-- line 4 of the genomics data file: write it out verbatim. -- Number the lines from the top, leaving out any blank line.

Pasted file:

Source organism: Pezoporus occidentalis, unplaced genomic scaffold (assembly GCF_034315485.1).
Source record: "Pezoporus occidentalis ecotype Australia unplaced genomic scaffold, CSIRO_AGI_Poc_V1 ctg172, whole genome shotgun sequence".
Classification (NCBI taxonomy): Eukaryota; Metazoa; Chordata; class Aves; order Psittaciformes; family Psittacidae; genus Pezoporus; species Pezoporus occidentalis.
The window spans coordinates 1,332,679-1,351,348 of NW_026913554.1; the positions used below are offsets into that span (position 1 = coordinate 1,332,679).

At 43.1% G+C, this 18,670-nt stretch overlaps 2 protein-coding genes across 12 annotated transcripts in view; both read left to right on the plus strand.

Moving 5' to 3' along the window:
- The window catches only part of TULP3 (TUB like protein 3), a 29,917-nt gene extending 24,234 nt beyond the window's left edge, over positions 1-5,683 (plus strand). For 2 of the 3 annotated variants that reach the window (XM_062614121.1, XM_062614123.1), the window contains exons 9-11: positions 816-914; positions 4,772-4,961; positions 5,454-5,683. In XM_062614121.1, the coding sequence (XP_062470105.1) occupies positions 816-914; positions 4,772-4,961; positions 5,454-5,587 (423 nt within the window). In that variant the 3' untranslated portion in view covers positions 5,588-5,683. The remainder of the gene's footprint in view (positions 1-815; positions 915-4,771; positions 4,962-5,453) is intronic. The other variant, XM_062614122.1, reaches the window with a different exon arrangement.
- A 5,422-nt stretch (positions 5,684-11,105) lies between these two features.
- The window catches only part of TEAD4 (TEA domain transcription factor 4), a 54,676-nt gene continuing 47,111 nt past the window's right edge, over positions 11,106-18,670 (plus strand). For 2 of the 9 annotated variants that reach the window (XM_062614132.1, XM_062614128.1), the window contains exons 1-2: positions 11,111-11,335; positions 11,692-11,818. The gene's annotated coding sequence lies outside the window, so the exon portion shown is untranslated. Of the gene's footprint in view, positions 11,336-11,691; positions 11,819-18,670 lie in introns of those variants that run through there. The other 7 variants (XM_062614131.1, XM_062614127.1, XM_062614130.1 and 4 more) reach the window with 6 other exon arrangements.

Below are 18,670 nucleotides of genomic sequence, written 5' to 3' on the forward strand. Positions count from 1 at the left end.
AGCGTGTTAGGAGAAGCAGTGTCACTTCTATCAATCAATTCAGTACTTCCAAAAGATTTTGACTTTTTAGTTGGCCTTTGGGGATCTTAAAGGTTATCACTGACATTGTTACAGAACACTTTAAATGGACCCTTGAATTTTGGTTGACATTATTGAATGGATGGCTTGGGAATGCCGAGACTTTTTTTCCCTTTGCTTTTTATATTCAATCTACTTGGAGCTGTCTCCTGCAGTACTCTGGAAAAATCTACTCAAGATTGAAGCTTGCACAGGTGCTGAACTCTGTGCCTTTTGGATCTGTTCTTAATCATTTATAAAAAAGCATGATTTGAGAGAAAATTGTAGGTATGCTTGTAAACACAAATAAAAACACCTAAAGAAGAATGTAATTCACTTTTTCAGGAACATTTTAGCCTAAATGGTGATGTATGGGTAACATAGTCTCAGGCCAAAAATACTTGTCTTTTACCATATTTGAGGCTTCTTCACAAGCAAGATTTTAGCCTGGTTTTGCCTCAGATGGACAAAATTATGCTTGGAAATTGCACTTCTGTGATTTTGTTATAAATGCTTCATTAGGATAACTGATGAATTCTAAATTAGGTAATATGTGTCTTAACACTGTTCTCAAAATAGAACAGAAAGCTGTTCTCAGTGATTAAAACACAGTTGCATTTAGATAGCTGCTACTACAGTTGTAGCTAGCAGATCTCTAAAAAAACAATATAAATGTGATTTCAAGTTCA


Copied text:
The window spans coordinates 1,332,679-1,351,348 of NW_026913554.1; the positions used below are offsets into that span (position 1 = coordinate 1,332,679).